Dinner Diary                                                           January 30, 1987



Cover the dish with foil and, “bake until it’s done” – maybe 10 minutes or so.  The vermouth cream sauce is just that.  Today I’d do things a little differently. Hey, I’m older – a fair amount older – I supposedly have more wisdom and experience.   The roe is so delicate I’d mix it with just the barest hint of egg yolk to hold it together.  I’d sprinkle the top of the turban with fresh, largish, buttered bread crumbs and touch it with the broiler for color.  Or, instead of the crumbs, a beautiful golden-orange roe to dress the top.  A nice white wine cream sauce.  All that I want to taste in the fish, the roe and a little sauce.


In taking top billing I beat out some ‘interesting’ dishes: Cinnamon Spice Veal (that sounds like it could work in the right hands – maybe, maybe not. I’ll have to try it my way.), Garden State Turkey Lavish (not as horrible as you might think: turkey and Courvoisier on phyllo with cranberry relish), Poulet En Phyllo Avec Sauce Dijonnaise (I mean really: chicken in phyllo with mustard sauce), Scallops Primavera, Rosemaried Scallops, Marilyn’s Pork Cordon Bleu and on, and on.  It was a big year for Phyllo dough.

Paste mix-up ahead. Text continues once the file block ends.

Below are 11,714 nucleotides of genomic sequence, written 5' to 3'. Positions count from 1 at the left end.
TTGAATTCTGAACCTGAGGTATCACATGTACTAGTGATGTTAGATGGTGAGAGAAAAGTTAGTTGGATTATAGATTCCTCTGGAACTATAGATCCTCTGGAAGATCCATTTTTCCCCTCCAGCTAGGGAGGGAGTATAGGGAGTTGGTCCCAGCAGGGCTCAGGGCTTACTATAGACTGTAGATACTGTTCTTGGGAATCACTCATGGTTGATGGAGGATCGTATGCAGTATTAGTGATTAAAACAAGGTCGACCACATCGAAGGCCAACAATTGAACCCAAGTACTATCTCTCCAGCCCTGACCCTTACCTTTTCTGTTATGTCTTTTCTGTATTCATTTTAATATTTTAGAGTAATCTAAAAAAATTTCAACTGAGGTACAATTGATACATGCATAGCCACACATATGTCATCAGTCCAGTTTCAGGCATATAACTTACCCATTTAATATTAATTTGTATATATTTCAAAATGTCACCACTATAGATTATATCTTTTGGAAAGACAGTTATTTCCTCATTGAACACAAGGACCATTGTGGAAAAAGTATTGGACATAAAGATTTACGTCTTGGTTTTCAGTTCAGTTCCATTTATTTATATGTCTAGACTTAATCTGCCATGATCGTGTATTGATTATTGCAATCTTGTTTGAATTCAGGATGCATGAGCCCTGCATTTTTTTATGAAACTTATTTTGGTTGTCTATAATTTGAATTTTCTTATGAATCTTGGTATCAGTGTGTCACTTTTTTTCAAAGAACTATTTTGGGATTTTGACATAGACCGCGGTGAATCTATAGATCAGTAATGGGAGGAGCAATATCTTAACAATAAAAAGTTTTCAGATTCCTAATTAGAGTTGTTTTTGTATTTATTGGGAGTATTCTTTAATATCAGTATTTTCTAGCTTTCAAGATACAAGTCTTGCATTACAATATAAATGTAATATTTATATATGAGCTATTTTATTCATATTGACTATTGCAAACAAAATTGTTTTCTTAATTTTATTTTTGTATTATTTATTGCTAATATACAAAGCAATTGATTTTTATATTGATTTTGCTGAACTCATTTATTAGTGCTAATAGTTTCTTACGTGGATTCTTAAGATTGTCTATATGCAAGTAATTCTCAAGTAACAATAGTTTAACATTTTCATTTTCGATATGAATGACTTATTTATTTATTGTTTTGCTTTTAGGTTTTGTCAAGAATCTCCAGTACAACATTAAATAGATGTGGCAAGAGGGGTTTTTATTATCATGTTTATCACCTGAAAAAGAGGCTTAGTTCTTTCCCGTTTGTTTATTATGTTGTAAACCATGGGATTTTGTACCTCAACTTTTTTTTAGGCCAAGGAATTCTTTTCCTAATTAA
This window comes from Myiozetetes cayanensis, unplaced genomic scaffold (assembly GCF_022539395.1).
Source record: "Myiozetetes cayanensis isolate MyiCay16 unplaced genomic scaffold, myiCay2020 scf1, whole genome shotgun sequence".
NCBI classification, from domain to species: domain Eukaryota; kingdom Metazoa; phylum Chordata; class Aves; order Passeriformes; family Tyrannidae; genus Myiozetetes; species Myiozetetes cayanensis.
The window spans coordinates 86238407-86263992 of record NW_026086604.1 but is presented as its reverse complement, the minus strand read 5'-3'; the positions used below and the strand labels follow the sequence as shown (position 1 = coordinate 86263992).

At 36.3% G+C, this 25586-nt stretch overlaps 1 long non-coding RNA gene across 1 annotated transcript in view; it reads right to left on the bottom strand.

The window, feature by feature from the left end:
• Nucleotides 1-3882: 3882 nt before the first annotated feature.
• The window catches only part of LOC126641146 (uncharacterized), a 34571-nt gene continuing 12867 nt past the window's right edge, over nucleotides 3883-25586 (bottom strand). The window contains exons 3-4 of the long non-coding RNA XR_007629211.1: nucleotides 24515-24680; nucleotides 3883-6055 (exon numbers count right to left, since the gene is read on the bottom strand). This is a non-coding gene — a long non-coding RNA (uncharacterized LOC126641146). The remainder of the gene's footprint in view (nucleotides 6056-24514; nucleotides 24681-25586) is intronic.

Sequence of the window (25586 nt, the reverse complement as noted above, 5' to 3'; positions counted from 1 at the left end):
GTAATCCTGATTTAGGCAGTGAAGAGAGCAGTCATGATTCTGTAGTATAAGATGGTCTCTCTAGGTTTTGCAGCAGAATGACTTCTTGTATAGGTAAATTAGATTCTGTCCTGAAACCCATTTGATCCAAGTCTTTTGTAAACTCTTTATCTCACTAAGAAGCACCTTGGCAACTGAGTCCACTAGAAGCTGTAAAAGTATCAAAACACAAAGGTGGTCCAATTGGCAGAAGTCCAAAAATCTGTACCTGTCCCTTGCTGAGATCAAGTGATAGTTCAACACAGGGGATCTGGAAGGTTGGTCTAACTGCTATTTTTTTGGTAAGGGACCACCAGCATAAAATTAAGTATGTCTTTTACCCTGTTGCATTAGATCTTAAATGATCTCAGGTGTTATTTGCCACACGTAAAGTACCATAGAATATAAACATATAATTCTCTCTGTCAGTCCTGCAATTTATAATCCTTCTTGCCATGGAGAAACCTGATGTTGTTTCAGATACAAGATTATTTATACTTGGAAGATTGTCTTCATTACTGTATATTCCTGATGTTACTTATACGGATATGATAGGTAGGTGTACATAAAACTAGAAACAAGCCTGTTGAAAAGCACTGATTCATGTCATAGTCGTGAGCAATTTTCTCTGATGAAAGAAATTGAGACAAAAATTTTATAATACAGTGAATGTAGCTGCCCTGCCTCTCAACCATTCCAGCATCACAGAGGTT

At one point in time this newspaper had a food critic that, in my opinion, should have found another way to make a living.  Her highest praise in her restaurant reviews was, “there was so much food that I was able to take enough home in a doggy bag to make a meal of it the next day.”  Her review would also rate the food on how good it was when it was re-warmed the following day.   Now, that’s the level of competence and knowledge that you want a food critic operating on.  It makes it so easy to choose a restaurant, “Gee honey, do you think that we should go to that restaurant that SHE reviewed, Bust Your Gut?”  “Yeah honey, SHE said we could eat for three days on the leftovers!”    Ambiance – who cares?  Imagination – who cares?  Good wines – who cares?   Good service – who cares?  Finely prepared food – who cares?   Just so long as –  THERE WAS A LOT OF FOOD!  Her reviews would note that a dish had arrived at the table cold, a dish had been inedibley over-salted, the waiter had picked his nose while taking her order, but just so long as there was a huge quantity of food, good or bad it didn’t matter, lots of food and the restaurant got four stars. This particular food critics name doesn’t appear in anything having to do with the contest so, I’ll assume that she wasn’t around at that time.  The contest category was actually judged by the executive chef of a very good area restaurant, so I accepted the prize with gratitude and elation.